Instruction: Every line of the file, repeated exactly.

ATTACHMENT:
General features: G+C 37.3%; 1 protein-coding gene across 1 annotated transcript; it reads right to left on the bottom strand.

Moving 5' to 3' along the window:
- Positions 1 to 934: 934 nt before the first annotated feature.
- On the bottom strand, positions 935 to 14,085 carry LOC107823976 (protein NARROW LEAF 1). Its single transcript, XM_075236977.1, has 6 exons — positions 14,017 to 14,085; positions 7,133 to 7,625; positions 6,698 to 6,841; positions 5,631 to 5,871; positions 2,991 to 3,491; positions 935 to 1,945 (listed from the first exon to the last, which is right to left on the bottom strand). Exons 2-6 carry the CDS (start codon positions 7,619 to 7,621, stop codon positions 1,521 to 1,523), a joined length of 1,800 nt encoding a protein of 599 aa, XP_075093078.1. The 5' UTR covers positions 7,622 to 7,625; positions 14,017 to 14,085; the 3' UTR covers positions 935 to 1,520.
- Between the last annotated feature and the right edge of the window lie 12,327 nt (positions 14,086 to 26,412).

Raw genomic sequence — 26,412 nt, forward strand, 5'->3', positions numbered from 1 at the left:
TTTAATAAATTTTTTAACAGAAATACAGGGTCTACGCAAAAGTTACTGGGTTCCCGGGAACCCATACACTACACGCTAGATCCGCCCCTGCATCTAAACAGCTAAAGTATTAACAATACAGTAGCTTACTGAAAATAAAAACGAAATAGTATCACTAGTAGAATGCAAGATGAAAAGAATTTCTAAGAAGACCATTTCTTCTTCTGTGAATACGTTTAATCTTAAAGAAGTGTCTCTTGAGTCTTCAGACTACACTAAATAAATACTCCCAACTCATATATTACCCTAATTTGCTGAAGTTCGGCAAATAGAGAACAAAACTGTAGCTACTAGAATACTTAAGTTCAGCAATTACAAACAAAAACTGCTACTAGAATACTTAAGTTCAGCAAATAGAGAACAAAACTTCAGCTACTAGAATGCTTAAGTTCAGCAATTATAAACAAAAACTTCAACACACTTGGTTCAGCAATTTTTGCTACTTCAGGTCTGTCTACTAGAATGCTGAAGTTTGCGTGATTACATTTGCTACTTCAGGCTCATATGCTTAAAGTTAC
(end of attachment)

General features: G+C 37.3%; 1 protein-coding gene across 1 annotated transcript; it reads right to left on the bottom strand.

Moving 5' to 3' along the window:
- Positions 1 to 934: 934 nt before the first annotated feature.
- On the bottom strand, positions 935 to 14,085 carry LOC107823976 (protein NARROW LEAF 1). Its single transcript, XM_075236977.1, has 6 exons — positions 14,017 to 14,085; positions 7,133 to 7,625; positions 6,698 to 6,841; positions 5,631 to 5,871; positions 2,991 to 3,491; positions 935 to 1,945 (listed from the first exon to the last, which is right to left on the bottom strand). Exons 2-6 carry the CDS (start codon positions 7,619 to 7,621, stop codon positions 1,521 to 1,523), a joined length of 1,800 nt encoding a protein of 599 aa, XP_075093078.1. The 5' UTR covers positions 7,622 to 7,625; positions 14,017 to 14,085; the 3' UTR covers positions 935 to 1,520.
- Between the last annotated feature and the right edge of the window lie 12,327 nt (positions 14,086 to 26,412).

Raw genomic sequence — 26,412 nt, forward strand, 5'->3', positions numbered from 1 at the left:
TTTAATAAATTTTTTAACAGAAATACAGGGTCTACGCAAAAGTTACTGGGTTCCCGGGAACCCATACACTACACGCTAGATCCGCCCCTGCATCTAAACAGCTAAAGTATTAACAATACAGTAGCTTACTGAAAATAAAAACGAAATAGTATCACTAGTAGAATGCAAGATGAAAAGAATTTCTAAGAAGACCATTTCTTCTTCTGTGAATACGTTTAATCTTAAAGAAGTGTCTCTTGAGTCTTCAGACTACACTAAATAAATACTCCCAACTCATATATTACCCTAATTTGCTGAAGTTCGGCAAATAGAGAACAAAACTGTAGCTACTAGAATACTTAAGTTCAGCAATTACAAACAAAAACTGCTACTAGAATACTTAAGTTCAGCAAATAGAGAACAAAACTTCAGCTACTAGAATGCTTAAGTTCAGCAATTATAAACAAAAACTTCAACACACTTGGTTCAGCAATTTTTGCTACTTCAGGTCTGTCTACTAGAATGCTGAAGTTTGCGTGATTACATTTGCTACTTCAGGCTCATATGCTTAAAGTTAC